The Pillars of Kenya Emergency Medical Services Development

Despite of the common perception that Kenya is deficient of resources to strengthen her Emergency Medical Services System, the stakeholders own and hold a lot of resources. If the available resources are pooled together to strengthen the key pillars of Emergency Medical Services, we can establish a robust pre-hospital and out-of-hospital care system.

By: Brian Beauttah                      Folder: EMS Research and Development

On behalf of Knights Emergency Medical Services

In Kenya, we have enough resources to boost our pre-hospital and out-of-hospital care systems. The key pillars of Kenya Emergency Medical Services (EMS) development are: –

  1. Training and certification of EMS providers and personnel
  2. Transport systems capacity (Ambulance services capacity, equipment, mutual response)
  3. EMS Communications Systems capacity
  4. EMS Policy and funding (Setting standards and pooling resources)
  5. Data collection and analysis (Research and documentation)
  6. Organization and oversight structures
  7. Public Participation in EMS development

It all starts with stakeholder awareness, inter-agency collaboration and embracing a common coordinated way forward.

Sources:

  1. Thompson, M. J. (2013). A Comprehensive Review of the Emergency Medical Services System in Kenya. Emory University Press. Permanent url: http://pid.emory.edu/ark:/25593/f8jff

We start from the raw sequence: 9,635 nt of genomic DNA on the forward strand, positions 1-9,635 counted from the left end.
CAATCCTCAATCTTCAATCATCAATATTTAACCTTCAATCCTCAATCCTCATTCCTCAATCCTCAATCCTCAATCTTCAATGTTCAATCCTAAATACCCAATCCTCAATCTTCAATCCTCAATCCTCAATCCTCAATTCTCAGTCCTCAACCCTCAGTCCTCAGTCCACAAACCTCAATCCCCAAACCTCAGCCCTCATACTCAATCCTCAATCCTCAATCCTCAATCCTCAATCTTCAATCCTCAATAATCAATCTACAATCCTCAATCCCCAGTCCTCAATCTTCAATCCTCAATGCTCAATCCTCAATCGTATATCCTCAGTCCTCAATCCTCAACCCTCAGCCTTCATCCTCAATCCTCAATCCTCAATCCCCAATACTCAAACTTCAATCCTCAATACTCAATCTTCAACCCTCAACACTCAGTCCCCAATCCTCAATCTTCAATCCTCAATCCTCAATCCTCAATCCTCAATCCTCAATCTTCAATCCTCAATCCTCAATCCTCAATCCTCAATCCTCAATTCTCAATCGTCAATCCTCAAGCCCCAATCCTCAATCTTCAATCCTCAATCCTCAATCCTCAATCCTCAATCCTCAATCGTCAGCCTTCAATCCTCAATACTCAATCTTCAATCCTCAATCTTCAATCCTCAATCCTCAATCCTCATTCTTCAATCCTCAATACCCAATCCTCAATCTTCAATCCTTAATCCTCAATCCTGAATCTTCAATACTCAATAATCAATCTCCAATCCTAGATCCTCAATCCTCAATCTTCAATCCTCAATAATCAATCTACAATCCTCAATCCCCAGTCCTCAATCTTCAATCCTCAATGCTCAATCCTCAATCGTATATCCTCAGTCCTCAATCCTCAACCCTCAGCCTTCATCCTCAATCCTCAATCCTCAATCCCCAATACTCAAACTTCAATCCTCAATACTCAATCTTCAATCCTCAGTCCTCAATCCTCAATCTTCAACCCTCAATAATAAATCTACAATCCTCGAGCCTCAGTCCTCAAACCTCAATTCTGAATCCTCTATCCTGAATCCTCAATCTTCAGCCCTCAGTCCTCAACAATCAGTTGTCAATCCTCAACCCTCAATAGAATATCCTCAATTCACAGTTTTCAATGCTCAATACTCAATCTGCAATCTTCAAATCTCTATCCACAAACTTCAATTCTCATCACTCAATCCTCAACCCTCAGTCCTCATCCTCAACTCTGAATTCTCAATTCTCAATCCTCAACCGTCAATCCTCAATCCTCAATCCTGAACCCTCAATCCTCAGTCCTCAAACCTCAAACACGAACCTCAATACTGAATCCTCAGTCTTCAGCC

2. Sasser S, Varghese M, Kellermann A, Lormand JD. Prehospital Trauma Care Systems. Geneva, World Health Organiation, 2005.
  3. National Policy on Emergency Medical Services (draft). Afya House, Kenya Ministry of Health, 2014.

About the author

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Brian Beauttah is a Director at Knights Emergency Medical Services. He was the Best Advanced Emergency Medical Technician (EMT-1) in Kenya (2014). He has since acquired Advanced Life Support (ALS) endorsements. He is the winner of the Priory of St John Kenya Best Life Saver Award (2016) among other accolades. He has served as an Assistant Secretary in the Kenya Council of Emergency Medical Technicians – KCEMT. He has engaged in professional practice in various EMS institutions. Brian is a 3rd year law student at the prestigious University of Nairobi in Kenya.

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